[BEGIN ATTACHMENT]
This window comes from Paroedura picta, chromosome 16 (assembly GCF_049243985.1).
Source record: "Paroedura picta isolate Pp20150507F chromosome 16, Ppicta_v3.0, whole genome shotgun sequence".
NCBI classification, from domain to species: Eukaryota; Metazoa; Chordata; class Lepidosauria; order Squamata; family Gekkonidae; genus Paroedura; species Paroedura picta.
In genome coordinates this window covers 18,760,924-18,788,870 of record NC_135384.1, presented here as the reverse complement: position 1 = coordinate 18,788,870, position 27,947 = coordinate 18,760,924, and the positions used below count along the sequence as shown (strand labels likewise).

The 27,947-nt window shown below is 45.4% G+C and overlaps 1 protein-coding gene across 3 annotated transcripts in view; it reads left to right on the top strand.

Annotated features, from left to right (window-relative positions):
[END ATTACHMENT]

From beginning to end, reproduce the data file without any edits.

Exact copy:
This window comes from Paroedura picta, chromosome 16 (assembly GCF_049243985.1).
Source record: "Paroedura picta isolate Pp20150507F chromosome 16, Ppicta_v3.0, whole genome shotgun sequence".
NCBI classification, from domain to species: Eukaryota; Metazoa; Chordata; class Lepidosauria; order Squamata; family Gekkonidae; genus Paroedura; species Paroedura picta.
In genome coordinates this window covers 18,760,924-18,788,870 of record NC_135384.1, presented here as the reverse complement: position 1 = coordinate 18,788,870, position 27,947 = coordinate 18,760,924, and the positions used below count along the sequence as shown (strand labels likewise).

The 27,947-nt window shown below is 45.4% G+C and overlaps 1 protein-coding gene across 3 annotated transcripts in view; it reads left to right on the top strand.

Annotated features, from left to right (window-relative positions):